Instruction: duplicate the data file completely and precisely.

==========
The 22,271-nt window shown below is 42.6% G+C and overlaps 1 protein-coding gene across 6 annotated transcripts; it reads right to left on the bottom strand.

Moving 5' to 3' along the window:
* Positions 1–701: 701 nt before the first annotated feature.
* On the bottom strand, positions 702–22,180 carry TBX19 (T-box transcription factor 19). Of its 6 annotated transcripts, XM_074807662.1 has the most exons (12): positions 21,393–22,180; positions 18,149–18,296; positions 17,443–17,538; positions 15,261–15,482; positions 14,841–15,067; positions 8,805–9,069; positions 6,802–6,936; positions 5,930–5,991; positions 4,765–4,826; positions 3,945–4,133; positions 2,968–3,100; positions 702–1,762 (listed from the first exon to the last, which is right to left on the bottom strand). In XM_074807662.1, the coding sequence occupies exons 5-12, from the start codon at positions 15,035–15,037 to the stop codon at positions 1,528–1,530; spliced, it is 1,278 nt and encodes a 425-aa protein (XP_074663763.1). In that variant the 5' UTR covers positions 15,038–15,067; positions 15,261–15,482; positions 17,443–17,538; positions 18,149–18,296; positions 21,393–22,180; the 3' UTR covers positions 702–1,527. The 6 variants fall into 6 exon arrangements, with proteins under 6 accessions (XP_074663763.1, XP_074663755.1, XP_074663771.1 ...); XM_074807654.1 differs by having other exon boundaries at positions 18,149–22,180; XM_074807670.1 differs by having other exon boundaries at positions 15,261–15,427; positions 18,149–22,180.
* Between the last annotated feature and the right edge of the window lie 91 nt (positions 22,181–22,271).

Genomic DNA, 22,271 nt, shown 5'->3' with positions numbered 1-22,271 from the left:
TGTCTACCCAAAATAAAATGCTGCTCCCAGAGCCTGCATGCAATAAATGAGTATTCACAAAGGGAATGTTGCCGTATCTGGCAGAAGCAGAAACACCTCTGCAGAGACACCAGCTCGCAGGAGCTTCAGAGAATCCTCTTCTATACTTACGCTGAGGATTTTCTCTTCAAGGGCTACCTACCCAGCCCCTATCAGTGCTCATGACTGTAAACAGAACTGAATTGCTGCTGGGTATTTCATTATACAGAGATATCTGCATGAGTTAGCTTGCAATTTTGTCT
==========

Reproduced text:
The 22,271-nt window shown below is 42.6% G+C and overlaps 1 protein-coding gene across 6 annotated transcripts; it reads right to left on the bottom strand.

Moving 5' to 3' along the window:
* Positions 1–701: 701 nt before the first annotated feature.
* On the bottom strand, positions 702–22,180 carry TBX19 (T-box transcription factor 19). Of its 6 annotated transcripts, XM_074807662.1 has the most exons (12): positions 21,393–22,180; positions 18,149–18,296; positions 17,443–17,538; positions 15,261–15,482; positions 14,841–15,067; positions 8,805–9,069; positions 6,802–6,936; positions 5,930–5,991; positions 4,765–4,826; positions 3,945–4,133; positions 2,968–3,100; positions 702–1,762 (listed from the first exon to the last, which is right to left on the bottom strand). In XM_074807662.1, the coding sequence occupies exons 5-12, from the start codon at positions 15,035–15,037 to the stop codon at positions 1,528–1,530; spliced, it is 1,278 nt and encodes a 425-aa protein (XP_074663763.1). In that variant the 5' UTR covers positions 15,038–15,067; positions 15,261–15,482; positions 17,443–17,538; positions 18,149–18,296; positions 21,393–22,180; the 3' UTR covers positions 702–1,527. The 6 variants fall into 6 exon arrangements, with proteins under 6 accessions (XP_074663763.1, XP_074663755.1, XP_074663771.1 ...); XM_074807654.1 differs by having other exon boundaries at positions 18,149–22,180; XM_074807670.1 differs by having other exon boundaries at positions 15,261–15,427; positions 18,149–22,180.
* Between the last annotated feature and the right edge of the window lie 91 nt (positions 22,181–22,271).

Genomic DNA, 22,271 nt, shown 5'->3' with positions numbered 1-22,271 from the left:
TGTCTACCCAAAATAAAATGCTGCTCCCAGAGCCTGCATGCAATAAATGAGTATTCACAAAGGGAATGTTGCCGTATCTGGCAGAAGCAGAAACACCTCTGCAGAGACACCAGCTCGCAGGAGCTTCAGAGAATCCTCTTCTATACTTACGCTGAGGATTTTCTCTTCAAGGGCTACCTACCCAGCCCCTATCAGTGCTCATGACTGTAAACAGAACTGAATTGCTGCTGGGTATTTCATTATACAGAGATATCTGCATGAGTTAGCTTGCAATTTTGTCT